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Auventera Two
Apr. 3, 2008, 04:31 PM
Just a few questions I'm hoping you guys can help me with.

1. What is the purpose for the one billet strap going over the seat of the saddle and down through the slots on the flap? Why not billets like a regular english saddle?

2. My aussie seems to fit my Arab fine but I'm concerned about the area directly under the twist, or crotch area. The seat is so deep, and scooped that it seems like there is much more/firmer contact there than say under the pommel or the cantle. If you look at pics of ANY aussie saddle, this deep bowl type seat seems to put the very center of the saddle in firm contact with the back. Do you get pressure sores there? I'm just not accustomed to THAT deep of a seat I guess.

3. What are the BEST aussie online tack stores out there? I have a couple things I'd like to buy, and while I know of a couple stores, it seems that there are surprisingly few tack stores that carry a wide range of aussie items.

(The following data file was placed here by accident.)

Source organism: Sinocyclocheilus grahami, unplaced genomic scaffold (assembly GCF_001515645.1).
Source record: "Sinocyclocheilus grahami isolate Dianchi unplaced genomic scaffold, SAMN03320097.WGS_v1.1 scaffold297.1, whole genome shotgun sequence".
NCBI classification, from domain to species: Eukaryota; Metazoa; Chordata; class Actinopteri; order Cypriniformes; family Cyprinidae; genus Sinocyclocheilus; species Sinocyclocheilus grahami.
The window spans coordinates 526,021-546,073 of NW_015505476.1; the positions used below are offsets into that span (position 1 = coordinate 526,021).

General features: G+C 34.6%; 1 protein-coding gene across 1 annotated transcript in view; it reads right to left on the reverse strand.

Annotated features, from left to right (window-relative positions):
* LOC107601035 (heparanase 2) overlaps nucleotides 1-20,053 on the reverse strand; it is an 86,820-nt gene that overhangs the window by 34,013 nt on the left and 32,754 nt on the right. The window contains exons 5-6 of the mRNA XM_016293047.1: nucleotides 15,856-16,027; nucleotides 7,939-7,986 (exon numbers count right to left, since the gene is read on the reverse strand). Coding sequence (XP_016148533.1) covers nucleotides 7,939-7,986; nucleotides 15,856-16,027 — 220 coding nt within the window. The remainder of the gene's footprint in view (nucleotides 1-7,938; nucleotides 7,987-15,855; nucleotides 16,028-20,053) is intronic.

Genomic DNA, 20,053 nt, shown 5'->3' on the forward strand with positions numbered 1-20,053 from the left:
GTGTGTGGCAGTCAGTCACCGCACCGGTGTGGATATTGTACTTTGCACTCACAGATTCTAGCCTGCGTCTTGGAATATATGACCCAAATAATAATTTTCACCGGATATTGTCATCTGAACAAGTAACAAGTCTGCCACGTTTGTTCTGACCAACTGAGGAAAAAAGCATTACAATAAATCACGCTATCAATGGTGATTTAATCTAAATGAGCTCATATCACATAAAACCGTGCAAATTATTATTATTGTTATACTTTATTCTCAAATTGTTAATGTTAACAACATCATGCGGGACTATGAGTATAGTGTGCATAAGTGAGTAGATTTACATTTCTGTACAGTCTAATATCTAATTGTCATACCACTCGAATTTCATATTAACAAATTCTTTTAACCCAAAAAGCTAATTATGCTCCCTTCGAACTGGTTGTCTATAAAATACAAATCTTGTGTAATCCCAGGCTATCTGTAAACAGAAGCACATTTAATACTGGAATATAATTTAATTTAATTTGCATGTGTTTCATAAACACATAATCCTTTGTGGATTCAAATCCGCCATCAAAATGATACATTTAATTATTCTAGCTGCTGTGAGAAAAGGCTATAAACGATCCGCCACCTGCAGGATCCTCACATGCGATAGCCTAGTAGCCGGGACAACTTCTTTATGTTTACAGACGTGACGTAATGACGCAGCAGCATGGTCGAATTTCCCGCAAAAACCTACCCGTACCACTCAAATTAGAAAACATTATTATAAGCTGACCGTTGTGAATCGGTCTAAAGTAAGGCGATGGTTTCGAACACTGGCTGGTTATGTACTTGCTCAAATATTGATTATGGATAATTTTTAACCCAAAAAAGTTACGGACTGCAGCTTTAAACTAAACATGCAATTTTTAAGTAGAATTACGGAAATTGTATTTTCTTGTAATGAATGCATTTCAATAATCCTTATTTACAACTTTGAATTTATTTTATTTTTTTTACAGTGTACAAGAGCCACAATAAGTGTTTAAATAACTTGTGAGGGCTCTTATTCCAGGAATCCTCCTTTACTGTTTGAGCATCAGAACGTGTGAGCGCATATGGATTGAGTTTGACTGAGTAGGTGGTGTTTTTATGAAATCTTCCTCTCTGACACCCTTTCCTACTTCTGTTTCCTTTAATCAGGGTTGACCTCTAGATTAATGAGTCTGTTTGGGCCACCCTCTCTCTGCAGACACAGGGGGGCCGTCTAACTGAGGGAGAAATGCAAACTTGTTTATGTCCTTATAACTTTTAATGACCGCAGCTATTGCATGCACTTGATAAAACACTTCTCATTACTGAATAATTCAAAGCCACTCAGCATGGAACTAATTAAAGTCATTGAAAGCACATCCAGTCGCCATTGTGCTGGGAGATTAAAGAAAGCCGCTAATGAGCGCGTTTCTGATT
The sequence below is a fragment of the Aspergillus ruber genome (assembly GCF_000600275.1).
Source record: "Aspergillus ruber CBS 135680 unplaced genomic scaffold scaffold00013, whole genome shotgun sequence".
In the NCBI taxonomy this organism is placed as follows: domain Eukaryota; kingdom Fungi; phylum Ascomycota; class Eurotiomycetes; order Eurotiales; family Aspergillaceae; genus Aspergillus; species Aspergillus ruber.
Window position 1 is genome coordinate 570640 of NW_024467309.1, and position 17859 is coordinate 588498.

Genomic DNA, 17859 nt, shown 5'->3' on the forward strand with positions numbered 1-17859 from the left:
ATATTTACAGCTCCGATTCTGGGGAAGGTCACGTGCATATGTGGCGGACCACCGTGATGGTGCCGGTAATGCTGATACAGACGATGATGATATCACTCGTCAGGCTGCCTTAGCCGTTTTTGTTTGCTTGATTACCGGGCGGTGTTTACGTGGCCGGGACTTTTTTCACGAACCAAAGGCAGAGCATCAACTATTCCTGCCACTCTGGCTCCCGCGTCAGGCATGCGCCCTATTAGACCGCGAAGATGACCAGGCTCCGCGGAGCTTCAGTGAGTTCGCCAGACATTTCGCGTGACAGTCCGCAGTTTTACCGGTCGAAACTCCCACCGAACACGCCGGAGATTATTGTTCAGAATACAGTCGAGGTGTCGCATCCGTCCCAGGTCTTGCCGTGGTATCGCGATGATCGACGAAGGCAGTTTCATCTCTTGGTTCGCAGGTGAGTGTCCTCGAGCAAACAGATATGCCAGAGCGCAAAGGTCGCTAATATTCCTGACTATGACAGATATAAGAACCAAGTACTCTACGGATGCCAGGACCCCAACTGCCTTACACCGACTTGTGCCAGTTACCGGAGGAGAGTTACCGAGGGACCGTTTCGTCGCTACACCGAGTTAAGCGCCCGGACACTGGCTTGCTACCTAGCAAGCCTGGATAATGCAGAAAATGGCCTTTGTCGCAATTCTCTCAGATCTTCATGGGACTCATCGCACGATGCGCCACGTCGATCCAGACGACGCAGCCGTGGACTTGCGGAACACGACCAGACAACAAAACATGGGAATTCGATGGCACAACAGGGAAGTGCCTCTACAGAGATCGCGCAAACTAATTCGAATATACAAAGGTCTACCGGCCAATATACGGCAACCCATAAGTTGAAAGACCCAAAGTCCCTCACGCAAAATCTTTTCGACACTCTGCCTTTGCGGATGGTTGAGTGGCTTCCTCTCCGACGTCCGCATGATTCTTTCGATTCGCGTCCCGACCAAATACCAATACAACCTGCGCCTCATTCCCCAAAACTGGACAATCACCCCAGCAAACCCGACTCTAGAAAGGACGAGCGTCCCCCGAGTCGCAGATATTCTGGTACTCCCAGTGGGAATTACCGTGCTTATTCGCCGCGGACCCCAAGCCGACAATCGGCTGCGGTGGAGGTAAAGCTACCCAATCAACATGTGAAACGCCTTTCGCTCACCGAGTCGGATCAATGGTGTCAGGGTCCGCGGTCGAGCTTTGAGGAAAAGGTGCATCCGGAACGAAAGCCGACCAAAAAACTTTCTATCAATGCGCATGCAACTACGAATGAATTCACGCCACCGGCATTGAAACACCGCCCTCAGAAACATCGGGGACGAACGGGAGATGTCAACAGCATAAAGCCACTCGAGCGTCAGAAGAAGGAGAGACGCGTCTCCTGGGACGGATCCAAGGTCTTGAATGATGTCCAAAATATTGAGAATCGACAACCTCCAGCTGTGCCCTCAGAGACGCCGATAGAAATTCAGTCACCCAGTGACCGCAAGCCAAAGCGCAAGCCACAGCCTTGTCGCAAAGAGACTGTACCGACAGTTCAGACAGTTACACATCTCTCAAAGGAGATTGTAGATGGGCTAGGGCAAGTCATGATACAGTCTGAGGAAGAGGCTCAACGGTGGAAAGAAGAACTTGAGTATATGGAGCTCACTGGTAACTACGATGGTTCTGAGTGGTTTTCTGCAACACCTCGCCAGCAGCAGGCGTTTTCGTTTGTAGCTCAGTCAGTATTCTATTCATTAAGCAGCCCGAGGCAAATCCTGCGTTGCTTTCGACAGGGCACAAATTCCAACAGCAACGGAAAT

4. Please tell me again about the awling and how you can move the flocking around yourself without taking it to a saddle fitter. I thought someone said this was possible?? I might be mistaken on that.

Thanks so much!

sublimequine
Apr. 3, 2008, 06:03 PM
I don't have time to post now because I have a class soon; but I will post here later! :)

CoopsZippo
Apr. 3, 2008, 06:53 PM
The reason for the overgirth is to allow you to cinch the saddle more tightly and efficiently drastically lessening the risk of slippage. And, if a billet strap were to break, the overgirth would provide added safety.. Important when riding rough terrain.

I have an Aussie saddle with with stuffed panel. I prefer them that way. It has molded to my horses back. I have no problems with the twist bothering my horse's back. The pressure is distributed by the serge covered panels.

Hubby likes the Australian Stock Saddle company. I prefer Down under saddle supply.

The Australian Saddle company has directions for readjusting your panels on their site and also in their catalog. Me I am not touching that job. It is easier just to take it to the Amish and they handle it. :yes:

The Australian saddle company offer fleece panel saddle so you don't have to worry about it.

sublimequine
Apr. 3, 2008, 08:31 PM